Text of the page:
Here’s a riddle: in what country are the richest 1% paying 41% of all the income taxes and where the richest 5% are paying more than 65%
Another riddle: in what country are capital gains taxed at the same rate as wages and salaries?
Look no further, these two countries are one and the same; and it is neither France, nor Sweden, nor any country with high levels of taxation but
And here’s the thing: the tax rate in question is only 10% there! And even if a candidate to the post of Governor in the next November elections, former Governor Jerry Brown, is proposing to increase these rates, it is only an increase of up to 13% and no further.
Of course, California is not a country in itself; and its public finances are not in better shape than those of European countries; in addition, a significant portion of what is financed by taxation in Europe is covered by private insurance contracts there, which should be added to the compulsory levies, to make useful comparisons. However: California remains the place on the planet where the creation of wealth is the highest, and where all the capital and the entrepreneurs of the world are rushing, looking for funding for their project. And entrepreneurs thus enticed are then paying a lot of taxes: in 2000, when Google was listed on the Stock Market, 8 of its creators paid in California, $1 billion in taxes.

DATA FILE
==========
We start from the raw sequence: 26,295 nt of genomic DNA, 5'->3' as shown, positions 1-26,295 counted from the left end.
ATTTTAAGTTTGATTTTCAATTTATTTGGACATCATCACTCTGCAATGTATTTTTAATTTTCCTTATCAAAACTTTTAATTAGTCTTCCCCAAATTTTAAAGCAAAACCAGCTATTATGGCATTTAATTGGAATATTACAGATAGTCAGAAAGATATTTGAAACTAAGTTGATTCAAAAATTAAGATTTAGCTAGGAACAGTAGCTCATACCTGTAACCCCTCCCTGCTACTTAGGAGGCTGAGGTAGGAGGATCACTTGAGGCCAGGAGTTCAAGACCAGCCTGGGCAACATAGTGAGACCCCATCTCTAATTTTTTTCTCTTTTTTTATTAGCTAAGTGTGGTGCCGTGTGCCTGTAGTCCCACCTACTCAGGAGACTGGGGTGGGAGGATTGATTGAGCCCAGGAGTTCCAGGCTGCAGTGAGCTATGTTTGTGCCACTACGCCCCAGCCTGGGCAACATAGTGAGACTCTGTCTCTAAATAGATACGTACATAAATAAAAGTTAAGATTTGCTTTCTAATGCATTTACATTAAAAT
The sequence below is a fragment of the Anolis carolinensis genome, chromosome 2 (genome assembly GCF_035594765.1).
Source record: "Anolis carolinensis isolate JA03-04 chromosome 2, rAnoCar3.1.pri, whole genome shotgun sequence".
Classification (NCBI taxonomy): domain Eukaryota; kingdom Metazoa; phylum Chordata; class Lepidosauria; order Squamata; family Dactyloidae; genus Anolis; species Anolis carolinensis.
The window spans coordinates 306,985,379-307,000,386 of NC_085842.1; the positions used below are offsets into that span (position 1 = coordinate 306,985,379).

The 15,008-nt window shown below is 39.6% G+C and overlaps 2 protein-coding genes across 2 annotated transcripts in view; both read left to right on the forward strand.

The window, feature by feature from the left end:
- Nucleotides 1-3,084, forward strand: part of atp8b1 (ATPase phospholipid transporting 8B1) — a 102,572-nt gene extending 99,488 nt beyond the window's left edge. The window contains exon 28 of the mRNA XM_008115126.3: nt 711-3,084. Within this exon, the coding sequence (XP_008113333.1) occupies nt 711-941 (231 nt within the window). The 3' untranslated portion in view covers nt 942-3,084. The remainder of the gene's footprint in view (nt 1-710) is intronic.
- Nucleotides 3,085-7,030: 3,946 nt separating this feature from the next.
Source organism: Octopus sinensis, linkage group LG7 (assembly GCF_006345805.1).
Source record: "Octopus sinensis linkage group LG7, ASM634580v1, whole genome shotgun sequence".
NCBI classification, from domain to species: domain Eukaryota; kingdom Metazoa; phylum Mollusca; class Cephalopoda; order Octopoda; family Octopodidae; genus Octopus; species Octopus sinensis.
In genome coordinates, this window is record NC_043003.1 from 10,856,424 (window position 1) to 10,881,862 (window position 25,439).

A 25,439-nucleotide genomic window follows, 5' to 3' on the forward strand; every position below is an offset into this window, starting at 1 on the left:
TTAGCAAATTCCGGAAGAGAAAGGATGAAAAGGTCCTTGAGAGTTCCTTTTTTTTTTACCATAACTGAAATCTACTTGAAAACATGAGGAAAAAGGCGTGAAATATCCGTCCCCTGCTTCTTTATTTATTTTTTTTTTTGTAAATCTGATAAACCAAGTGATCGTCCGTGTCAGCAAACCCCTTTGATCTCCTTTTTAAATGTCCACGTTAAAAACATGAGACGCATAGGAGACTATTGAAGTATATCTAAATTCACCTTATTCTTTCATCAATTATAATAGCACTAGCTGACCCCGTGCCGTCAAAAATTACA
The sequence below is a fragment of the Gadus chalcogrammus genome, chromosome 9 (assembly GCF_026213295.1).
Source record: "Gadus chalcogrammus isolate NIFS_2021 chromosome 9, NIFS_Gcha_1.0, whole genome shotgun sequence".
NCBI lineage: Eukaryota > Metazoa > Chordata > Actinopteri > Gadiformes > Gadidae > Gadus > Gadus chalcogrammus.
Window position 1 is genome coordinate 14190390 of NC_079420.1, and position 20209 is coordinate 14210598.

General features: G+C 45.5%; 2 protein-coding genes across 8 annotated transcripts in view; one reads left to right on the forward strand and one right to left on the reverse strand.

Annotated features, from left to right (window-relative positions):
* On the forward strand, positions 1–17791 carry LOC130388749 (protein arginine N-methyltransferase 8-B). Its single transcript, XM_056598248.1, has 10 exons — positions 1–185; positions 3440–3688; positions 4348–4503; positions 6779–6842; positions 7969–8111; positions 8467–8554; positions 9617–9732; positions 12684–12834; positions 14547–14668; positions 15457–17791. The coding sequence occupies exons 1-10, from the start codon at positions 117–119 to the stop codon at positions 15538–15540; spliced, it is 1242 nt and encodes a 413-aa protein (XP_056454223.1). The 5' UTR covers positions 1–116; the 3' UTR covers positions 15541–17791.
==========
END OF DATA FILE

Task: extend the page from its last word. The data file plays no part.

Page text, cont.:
The problem with the French budget is therefore not the structure of the income tax, which is not in itself objectionable: capital gains can be taxed, same for capital revenues from a job; but provided that the rates be not confiscatory. However, in France, they are.
No one ever wants to work or choose to invest in a country that takes from him two-thirds of what he earns through his work or investment. If such rates were to be implemented, France will witness the departure of its entrepreneurs, executives, and centers of corporate management.
Make no mistake: the so-called major «French» companies already no longer have anything French other than the location of their centres of command and their main executives; their major shareholders already are no longer French since a long time. If these executives were to decide now, for tax reasons, to move abroad, they will soon be replaced by foreigners and we would realize that Renault, Danone, Total, and so many others no longer have, for a long time, anything French. And we should not be surprised if their new leaders no longer consider as a priority the preservation of jobs in France.
Taxation therefore could lead to the relocation of companies against which it is supposed to fight. Therefore it is more important to lower these confiscatory rates than to modify the tax structure. And if one wants to strengthen social justice, it is not by taxing those who create wealth that it will be achieved, but by reclaiming it, as in California, at the time of transmission to future generations.
Lowering the tax on earned income and savings; increasing taxation on inheritance; this is the recipe for economic success. This is the exact opposite of what both the left and the right are doing in France, where the elites, more interested in protecting their vested interests than promoting newcomers, are organizing stubbornly the fiscal suicide of the country.